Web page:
March Air Force Base, CA Air Force B-52 Crash, Oct 1978
PLANE CRASH SURVIVOR FOUND.
March Air Force Base, Calif. (AP) -- The lone survivor of the crash of an Air Force B-52 bomber in which five crewmen died was a tail gunner who stumbled from the fiery wreckage and was found staggering through a plowed field.
Master Sgt. JOSEPH PACKEY, 35, was reported in stable condition at the March Air Force Base hospital with severe injuries, officials said.
The 244-ton, eight-engine bomber was carrying 61,000 gallons of fuel when it departed on a routine training mission in light fog, Air Force Capt. Carl Rossman said. No nuclear or conventional weapons were aboard the craft, Rossman said, although March is a Strategic Air Command base.
Staff Sgt. John Romines said PACKEY, originally from Mt. Pleasant, Pa., was found in a plowed field about 300 yards from the site of Thursday's crash.
Romines identified the dead as:
Maj. WILLIAM PARKELL, 35, of Red Bank, N.J., instructor-pilot.
Capt. ROBERT MITCHELL, 29, of Dayton, Ohio, co-pilot.
Capt. MICHAEL McCREEDY, 32, of Tacoma, Wash., radar navigator.
1st Lt. ROBERT TUMINELLO, 26, of Commack, N.Y., navigator.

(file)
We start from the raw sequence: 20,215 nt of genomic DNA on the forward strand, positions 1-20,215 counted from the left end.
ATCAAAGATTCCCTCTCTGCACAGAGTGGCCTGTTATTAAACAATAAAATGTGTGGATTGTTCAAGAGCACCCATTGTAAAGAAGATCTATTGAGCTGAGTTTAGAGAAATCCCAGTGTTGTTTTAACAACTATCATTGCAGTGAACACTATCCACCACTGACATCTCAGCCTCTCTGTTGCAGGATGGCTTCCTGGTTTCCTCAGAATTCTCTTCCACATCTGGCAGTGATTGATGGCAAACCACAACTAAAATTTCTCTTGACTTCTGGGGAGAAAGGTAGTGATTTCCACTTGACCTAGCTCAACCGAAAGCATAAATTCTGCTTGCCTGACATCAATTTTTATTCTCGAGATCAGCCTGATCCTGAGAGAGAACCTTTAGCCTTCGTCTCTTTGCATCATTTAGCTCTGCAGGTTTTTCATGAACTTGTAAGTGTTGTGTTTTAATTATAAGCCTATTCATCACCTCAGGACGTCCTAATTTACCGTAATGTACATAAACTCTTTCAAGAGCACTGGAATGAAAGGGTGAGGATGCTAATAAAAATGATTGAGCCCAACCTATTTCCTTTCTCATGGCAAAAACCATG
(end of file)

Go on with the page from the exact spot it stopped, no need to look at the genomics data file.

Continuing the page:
Capt. RUSSELL MAYNARD, 27, of Alexandria, Va., electronics warfare officer.
Air Force investigators were trying to determine why the jet crashed one mile southeast of the March runway in a rural area between Sunnymead and Perris -- about 65 miles southeast of Los Angeles.
The giant aircraft went down just 100 yards from a mobile home owned by automotive parts distributor Harry Durbin.
Durgin, 50, said he was outside when a sputtering noise attracted his attention. He saw the plane, about 400 feet in the air, bank to the east and lose altitude.
"The left wing hit the ground, then the fuselage, then the whole thing blew up," Durbin said. "I thought they probably heard the explosion all the way to Riverside
(about 15 miles away)."
Flaming debris killed 34 animals belonging to grain farmer Al Blakley and set some of his farm equipment on fire.
"I've been through cyclones in Oklahoma, but nothing was as bad as this," said Blakley, 66. "The whole place was on fire. I couldn't tell it was a plane."
The 25-year-old Boeing Stratofortress was used extensively in the Vietnam War and is still the country's major long-range bomber. Usually manned by six to eight men, the craft is designed to deliver heavy payloads of nuclear and conventional weaponry and has a range of up to 6,000 miles.
Journal Tribune Marysville Ohio 1978-10-20